ISSN 2330-717X

Distancing Lebanese Style – OpEd


By Abdul Rajman Al-Rashid

The Lebanese authorities are very excited after they stopped a ship they claim was loaded with arms and on its way to the rebels in neighboring Syria. The authorities said Lebanon was determined to try all those responsible. The minister of defense pledged not to allow any tampering with the ongoing investigations in the case. The president said he would fight the violators.

It was said that the ship arrived in Lebanon with arms from Libya. However, not a single piece of weapon went out of the ship or was used in the Lebanese territories but the ship has become an issue.

Lebanon claims to be adopting a policy that entered into the lexicon as “distancing.” This means adopting a neutral stand vis-à-vis the Syrian revolution. However, this official neutrality was only used to evade denouncing the crimes being committed by the Syrian regime and stay away from being questioned by the Arabs and the Syrian people regarding the country’s attitude toward the revolution.

The Lebanese authorities, in fact, were not neutral when it came to the service of the Syrian regime. Lebanon did not keep itself distanced when it came to the Libyan ship. It did not act like Turkey, which caught the Atlantic Cruise loaded with Iranian weapons on its way to the Syrian region. The Turks released the ship and closed down the case file. Contrary to this, Lebanon made the ship an issue and is following up the details of the case much more than the Assad regime itself, which is not pursuing the arms smugglers as the Lebanese officials.

To unravel the contradictions in the Lebanese attitude, we make a simple comparison. Lebanon was not neutral when it arrested a number of Syrian soldiers who crossed its territories and returned them back to face death in gross violation of the international law.

Lebanon remained neutral when it kept mum when the Syrian and Iranian embassies kidnapped dissidents from the streets of Beirut. We have not heard about any efforts made by the Lebanese security and military forces or the presidency to investigate the kidnapping of Ahvaz Arabs and the Syrians in Beirut.

If Lebanon had the option to distance itself from what was going on in Syria we would be happy, but we are sure it cannot. The fighters, whether individuals or governments, would not stop using the Lebanese territories and waters. Geographically, Syria is surrounding Lebanon from three directions.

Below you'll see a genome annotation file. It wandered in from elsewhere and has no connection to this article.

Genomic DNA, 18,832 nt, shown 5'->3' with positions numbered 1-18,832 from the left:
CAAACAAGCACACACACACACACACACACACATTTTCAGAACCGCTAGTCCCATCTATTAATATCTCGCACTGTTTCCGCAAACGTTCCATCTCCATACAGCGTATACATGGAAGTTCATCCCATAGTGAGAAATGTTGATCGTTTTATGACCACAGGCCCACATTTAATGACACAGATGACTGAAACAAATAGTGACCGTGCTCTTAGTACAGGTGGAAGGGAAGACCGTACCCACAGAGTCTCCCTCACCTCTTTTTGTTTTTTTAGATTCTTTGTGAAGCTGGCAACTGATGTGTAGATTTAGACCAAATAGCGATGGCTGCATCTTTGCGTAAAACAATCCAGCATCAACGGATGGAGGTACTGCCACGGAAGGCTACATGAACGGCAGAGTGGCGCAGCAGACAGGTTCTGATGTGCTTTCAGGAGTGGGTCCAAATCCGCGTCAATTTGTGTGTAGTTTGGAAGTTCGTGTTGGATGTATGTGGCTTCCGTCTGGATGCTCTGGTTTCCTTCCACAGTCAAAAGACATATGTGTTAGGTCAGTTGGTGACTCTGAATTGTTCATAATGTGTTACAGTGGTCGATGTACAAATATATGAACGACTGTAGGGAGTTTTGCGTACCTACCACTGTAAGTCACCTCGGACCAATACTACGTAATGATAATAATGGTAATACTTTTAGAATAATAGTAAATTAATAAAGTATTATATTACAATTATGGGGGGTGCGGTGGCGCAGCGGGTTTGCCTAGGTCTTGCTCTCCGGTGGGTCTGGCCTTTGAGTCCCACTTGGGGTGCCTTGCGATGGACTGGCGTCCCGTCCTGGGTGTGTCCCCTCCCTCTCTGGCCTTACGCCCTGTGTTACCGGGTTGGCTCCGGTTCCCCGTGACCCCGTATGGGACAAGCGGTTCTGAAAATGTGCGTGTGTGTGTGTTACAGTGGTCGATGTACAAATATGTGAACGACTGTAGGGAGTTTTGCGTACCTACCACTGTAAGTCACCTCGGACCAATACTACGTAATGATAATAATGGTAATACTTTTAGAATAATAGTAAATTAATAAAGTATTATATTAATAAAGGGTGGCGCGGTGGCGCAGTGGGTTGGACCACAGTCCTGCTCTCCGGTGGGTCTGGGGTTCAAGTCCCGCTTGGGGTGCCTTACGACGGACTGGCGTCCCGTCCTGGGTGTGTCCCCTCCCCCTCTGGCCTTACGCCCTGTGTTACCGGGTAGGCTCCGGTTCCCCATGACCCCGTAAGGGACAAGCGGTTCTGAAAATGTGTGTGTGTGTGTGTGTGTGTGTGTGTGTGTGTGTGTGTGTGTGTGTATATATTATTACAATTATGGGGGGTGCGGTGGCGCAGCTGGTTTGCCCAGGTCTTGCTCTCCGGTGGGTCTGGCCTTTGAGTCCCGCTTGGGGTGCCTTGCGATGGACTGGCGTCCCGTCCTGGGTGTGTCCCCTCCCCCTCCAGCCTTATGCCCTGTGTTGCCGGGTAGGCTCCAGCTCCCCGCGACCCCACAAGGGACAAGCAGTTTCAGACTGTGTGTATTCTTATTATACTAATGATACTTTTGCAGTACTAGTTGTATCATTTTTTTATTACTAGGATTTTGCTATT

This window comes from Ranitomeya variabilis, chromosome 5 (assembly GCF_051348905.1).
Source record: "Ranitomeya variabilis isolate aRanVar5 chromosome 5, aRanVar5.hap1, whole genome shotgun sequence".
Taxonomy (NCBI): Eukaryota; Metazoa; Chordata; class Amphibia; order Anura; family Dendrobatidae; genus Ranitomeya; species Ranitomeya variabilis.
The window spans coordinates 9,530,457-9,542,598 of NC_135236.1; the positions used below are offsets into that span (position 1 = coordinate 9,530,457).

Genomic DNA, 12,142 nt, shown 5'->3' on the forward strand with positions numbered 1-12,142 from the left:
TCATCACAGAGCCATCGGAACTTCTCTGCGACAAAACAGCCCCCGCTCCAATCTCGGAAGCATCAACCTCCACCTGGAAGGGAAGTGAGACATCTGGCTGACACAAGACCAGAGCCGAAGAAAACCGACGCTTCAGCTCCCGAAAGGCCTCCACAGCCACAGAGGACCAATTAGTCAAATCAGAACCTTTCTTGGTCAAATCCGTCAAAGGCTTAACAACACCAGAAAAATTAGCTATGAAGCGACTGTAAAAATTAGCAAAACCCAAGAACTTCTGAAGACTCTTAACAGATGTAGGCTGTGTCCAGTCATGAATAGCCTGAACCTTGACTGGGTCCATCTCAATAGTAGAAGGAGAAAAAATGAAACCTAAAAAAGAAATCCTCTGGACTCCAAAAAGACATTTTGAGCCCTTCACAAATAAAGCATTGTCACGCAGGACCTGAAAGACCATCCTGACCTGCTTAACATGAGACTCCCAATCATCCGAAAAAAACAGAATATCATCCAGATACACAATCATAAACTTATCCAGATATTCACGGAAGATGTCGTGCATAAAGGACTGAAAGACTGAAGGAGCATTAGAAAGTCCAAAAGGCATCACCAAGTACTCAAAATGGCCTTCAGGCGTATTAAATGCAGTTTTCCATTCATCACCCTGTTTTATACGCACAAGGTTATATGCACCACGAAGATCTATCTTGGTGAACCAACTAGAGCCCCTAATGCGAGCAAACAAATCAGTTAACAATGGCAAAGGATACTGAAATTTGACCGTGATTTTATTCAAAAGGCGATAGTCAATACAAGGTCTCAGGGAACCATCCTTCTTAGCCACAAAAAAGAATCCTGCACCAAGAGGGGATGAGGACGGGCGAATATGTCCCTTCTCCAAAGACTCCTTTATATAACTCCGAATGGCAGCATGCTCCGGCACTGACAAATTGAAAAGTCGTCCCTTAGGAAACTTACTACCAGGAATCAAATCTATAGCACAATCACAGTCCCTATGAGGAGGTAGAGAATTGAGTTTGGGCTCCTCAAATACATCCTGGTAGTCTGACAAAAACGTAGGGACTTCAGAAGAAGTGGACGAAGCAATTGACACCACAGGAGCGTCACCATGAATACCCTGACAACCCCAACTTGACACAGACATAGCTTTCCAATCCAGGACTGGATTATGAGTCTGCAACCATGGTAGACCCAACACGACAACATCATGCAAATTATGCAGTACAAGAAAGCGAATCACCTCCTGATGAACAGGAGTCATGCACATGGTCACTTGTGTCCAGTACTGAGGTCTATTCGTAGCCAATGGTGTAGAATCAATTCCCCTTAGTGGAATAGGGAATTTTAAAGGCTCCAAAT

Lebanon is claiming to be neutral, but in fact it is completely partial. It has been openly siding with the Syrian regime. Keeping silent about the crimes being committed by the Syrian regime has no other meaning than that Lebanon is completely supporting it. More than that, Lebanon has enabled the Syrian regime to use its potential to chase the Syrian freedom fighters.

This enthusiasm by the Lebanese officials to please Damascus will not help the staggering Syrian regime. It will also upset the other governments in the Gulf and the West and infuriate the Arab masses who are eager to see the downfall of Assad’s regime. These countries, which Lebanon will unnecessarily annoy, are more important to it politically and commercially than Syria.

Lebanon will be a major station for the political events in Syria regardless of any developments or how these events might end.

If Lebanon is really neutral on incidents in Syria, it should prove it. If it wants to remain aloof and distanced, it should prevent both Syrian sides from using its territories or at least keep a blind eye about their practices.

Despite all this, the Lebanese people should actually support change in Damascus and back the toppling of the regime, which wrecked Lebanon and tore it apart by wars and interventions over more than 40 years. The Syrian regime did not shy away from looting the money of the Lebanese people and their banks. In its very essence, the Syrian revolution may be an expression of an old Lebanese demand of salvation from this military regime.

It is certain that the downfall of the Assad regime will not liberate the Syrians alone but Lebanon as well.

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Arab News

Arab News is Saudi Arabia's first English-language newspaper. It was founded in 1975 by Hisham and Mohammed Ali Hafiz. Today, it is one of 29 publications produced by Saudi Research & Publishing Company (SRPC), a subsidiary of Saudi Research & Marketing Group (SRMG).

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